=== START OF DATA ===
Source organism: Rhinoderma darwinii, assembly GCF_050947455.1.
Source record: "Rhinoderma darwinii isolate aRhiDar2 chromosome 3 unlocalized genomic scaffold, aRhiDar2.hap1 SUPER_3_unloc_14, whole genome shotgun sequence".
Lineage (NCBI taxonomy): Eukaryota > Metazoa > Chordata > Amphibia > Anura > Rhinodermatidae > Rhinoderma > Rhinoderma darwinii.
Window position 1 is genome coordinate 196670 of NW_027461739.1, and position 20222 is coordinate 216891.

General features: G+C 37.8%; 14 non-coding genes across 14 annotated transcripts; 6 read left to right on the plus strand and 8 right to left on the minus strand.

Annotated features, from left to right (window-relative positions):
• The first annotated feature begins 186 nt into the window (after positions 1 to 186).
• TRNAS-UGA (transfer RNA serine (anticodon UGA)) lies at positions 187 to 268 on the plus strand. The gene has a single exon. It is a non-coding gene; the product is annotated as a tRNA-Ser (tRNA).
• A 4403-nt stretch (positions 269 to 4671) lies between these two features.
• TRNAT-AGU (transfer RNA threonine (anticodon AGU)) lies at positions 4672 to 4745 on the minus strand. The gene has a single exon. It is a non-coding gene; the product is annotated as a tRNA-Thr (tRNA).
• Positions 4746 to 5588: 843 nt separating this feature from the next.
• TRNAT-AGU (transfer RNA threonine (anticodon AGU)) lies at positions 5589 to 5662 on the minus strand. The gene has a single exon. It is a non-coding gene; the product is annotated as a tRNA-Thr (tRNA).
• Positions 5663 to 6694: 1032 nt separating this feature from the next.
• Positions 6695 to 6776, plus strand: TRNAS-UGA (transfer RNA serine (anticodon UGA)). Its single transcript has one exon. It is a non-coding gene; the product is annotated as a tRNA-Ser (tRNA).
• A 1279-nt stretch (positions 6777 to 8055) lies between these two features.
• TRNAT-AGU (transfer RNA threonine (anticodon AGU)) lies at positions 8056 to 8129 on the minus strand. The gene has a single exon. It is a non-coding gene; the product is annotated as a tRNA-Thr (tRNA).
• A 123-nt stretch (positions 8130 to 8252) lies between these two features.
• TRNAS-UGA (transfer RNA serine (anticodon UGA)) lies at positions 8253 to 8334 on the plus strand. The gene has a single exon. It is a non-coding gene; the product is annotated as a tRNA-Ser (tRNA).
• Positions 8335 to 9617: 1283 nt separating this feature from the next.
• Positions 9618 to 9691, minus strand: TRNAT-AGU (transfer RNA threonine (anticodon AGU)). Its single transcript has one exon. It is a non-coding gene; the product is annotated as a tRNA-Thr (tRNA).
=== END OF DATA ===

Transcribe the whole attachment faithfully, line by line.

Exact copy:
Source organism: Rhinoderma darwinii, assembly GCF_050947455.1.
Source record: "Rhinoderma darwinii isolate aRhiDar2 chromosome 3 unlocalized genomic scaffold, aRhiDar2.hap1 SUPER_3_unloc_14, whole genome shotgun sequence".
Lineage (NCBI taxonomy): Eukaryota > Metazoa > Chordata > Amphibia > Anura > Rhinodermatidae > Rhinoderma > Rhinoderma darwinii.
Window position 1 is genome coordinate 196670 of NW_027461739.1, and position 20222 is coordinate 216891.

General features: G+C 37.8%; 14 non-coding genes across 14 annotated transcripts; 6 read left to right on the plus strand and 8 right to left on the minus strand.

Annotated features, from left to right (window-relative positions):
• The first annotated feature begins 186 nt into the window (after positions 1 to 186).
• TRNAS-UGA (transfer RNA serine (anticodon UGA)) lies at positions 187 to 268 on the plus strand. The gene has a single exon. It is a non-coding gene; the product is annotated as a tRNA-Ser (tRNA).
• A 4403-nt stretch (positions 269 to 4671) lies between these two features.
• TRNAT-AGU (transfer RNA threonine (anticodon AGU)) lies at positions 4672 to 4745 on the minus strand. The gene has a single exon. It is a non-coding gene; the product is annotated as a tRNA-Thr (tRNA).
• Positions 4746 to 5588: 843 nt separating this feature from the next.
• TRNAT-AGU (transfer RNA threonine (anticodon AGU)) lies at positions 5589 to 5662 on the minus strand. The gene has a single exon. It is a non-coding gene; the product is annotated as a tRNA-Thr (tRNA).
• Positions 5663 to 6694: 1032 nt separating this feature from the next.
• Positions 6695 to 6776, plus strand: TRNAS-UGA (transfer RNA serine (anticodon UGA)). Its single transcript has one exon. It is a non-coding gene; the product is annotated as a tRNA-Ser (tRNA).
• A 1279-nt stretch (positions 6777 to 8055) lies between these two features.
• TRNAT-AGU (transfer RNA threonine (anticodon AGU)) lies at positions 8056 to 8129 on the minus strand. The gene has a single exon. It is a non-coding gene; the product is annotated as a tRNA-Thr (tRNA).
• A 123-nt stretch (positions 8130 to 8252) lies between these two features.
• TRNAS-UGA (transfer RNA serine (anticodon UGA)) lies at positions 8253 to 8334 on the plus strand. The gene has a single exon. It is a non-coding gene; the product is annotated as a tRNA-Ser (tRNA).
• Positions 8335 to 9617: 1283 nt separating this feature from the next.
• Positions 9618 to 9691, minus strand: TRNAT-AGU (transfer RNA threonine (anticodon AGU)). Its single transcript has one exon. It is a non-coding gene; the product is annotated as a tRNA-Thr (tRNA).